July 2019
Volume 19, Issue 8
Open Access
OSA Fall Vision Meeting Abstract  |   July 2019
Edge integration model of chromatic induction along the L/M color axis
Author Affiliations
  • Michael Rudd
    Department of Physiology and Biophysics, University of Washington
  • Tanner DeLawyer
    School of Information, Kochi University of Technology
Journal of Vision July 2019, Vol.19, 108. doi:https://doi.org/10.1167/19.8.108
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      Michael Rudd, Tanner DeLawyer; Edge integration model of chromatic induction along the L/M color axis. Journal of Vision 2019;19(8):108. https://doi.org/10.1167/19.8.108.

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      © ARVO (1962-2015); The Authors (2016-present)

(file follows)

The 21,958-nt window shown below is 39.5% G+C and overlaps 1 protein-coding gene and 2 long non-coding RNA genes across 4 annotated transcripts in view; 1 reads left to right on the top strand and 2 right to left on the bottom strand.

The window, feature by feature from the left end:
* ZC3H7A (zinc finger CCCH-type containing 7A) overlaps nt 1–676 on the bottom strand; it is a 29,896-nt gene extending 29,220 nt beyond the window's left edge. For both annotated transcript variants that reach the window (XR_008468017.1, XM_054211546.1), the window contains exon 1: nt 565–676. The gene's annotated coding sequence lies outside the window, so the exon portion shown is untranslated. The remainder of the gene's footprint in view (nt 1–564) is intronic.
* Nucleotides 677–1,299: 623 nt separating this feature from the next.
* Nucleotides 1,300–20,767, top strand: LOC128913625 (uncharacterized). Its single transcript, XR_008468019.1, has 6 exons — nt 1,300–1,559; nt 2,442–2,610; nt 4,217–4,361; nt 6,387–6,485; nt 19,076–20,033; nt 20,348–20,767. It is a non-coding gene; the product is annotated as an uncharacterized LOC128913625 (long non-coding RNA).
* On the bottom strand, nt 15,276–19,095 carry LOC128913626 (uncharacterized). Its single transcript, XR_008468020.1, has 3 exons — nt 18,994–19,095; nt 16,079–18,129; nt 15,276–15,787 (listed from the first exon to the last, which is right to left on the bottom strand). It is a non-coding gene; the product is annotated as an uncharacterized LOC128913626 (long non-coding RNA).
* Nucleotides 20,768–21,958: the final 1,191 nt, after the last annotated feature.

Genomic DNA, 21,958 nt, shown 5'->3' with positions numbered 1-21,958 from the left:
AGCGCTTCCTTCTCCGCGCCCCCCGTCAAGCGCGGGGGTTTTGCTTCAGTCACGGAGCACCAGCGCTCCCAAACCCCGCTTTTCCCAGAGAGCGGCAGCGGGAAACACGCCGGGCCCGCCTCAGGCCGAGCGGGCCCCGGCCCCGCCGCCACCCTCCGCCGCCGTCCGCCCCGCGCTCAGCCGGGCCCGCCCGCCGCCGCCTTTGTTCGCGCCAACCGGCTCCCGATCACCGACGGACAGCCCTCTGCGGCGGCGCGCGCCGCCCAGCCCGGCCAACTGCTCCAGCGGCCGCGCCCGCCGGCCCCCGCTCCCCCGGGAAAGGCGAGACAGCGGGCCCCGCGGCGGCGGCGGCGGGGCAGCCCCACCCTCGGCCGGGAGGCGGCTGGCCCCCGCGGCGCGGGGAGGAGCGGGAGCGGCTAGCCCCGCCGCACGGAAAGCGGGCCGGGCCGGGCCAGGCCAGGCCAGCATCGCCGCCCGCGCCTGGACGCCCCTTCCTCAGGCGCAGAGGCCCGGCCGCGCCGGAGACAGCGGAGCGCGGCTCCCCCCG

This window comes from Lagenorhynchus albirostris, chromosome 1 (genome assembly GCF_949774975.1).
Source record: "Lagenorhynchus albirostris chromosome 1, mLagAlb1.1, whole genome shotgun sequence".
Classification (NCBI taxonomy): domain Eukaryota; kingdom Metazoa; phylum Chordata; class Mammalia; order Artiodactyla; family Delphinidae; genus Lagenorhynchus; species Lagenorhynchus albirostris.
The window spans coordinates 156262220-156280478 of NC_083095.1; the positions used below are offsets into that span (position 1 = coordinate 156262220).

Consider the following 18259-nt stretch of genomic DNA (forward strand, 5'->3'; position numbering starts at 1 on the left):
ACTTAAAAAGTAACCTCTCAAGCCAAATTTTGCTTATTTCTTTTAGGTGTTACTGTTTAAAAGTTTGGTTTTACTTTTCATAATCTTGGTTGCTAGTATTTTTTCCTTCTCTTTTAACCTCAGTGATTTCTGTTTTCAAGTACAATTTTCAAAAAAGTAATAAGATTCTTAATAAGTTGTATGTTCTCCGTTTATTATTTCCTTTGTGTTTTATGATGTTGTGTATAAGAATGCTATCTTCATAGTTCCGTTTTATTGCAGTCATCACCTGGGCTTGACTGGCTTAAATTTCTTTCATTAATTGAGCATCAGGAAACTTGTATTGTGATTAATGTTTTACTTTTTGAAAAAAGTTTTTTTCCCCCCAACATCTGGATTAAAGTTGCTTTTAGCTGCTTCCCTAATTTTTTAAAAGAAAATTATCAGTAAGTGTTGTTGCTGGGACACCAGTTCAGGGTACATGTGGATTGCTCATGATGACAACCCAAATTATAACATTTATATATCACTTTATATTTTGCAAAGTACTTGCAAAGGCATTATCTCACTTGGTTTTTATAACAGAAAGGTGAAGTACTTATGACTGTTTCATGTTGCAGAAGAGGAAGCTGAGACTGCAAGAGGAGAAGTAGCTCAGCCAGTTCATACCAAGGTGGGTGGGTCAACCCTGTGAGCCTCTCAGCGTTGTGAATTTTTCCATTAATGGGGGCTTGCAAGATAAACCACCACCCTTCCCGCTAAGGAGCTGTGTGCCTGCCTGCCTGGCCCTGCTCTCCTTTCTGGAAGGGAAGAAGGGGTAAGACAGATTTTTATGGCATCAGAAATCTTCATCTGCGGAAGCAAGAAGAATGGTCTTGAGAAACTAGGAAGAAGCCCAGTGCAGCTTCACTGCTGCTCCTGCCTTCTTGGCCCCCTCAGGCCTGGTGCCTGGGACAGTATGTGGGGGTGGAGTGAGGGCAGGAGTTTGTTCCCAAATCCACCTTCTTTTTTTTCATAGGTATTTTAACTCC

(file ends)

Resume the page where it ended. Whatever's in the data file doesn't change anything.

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We adapted a recent computational model of achromatic color induction (Rudd, JoV, 2010; J Electron Imaging, 2017) to model chromatic induction along the L/M color axis. Our equiluminant display contained two 0.7 deg disks, presented 8.5 deg apart and surrounded by annuli of equal but variable width (0.35–4.0 deg). The observer adjusted the L/M cone contrast of the left disk—which was surrounded by a 498.0 L-, 204.0 M-troland annulus—to match the perceived hue of the 448.2 L-, 217.0 M-troland right disk, whose surround annulus varied across trials over the range 443.8–635.3 L and 233.9–140.6 M trolands. Our model assumes that the color of each disk is computed by a weighted spatial summation of logarithmic steps in L/M contrast at the inner and outer annulus edges. Prior to the spatial summation stage of the model, the neural gains applied to edges are adjusted by a contrast gain control acting between edges. The model makes two key predictions: 1) hue matches should vary as a quadratic function of the L/M contrast of the variable annulus when plotted in log-log coordinates; 2) the 1st- and 2nd-order regression coefficients estimated by fitting the quadratic model to matching data from individual observers and annulus sizes will be related to each other by a constant of proportionality that depends only the L/M contrasts of the fixed disk and background (fixed display parameters). A variant of the induction model based on the cone contrast measure logL/log(L+M) obeyed the model predictions to within 2.1% error.


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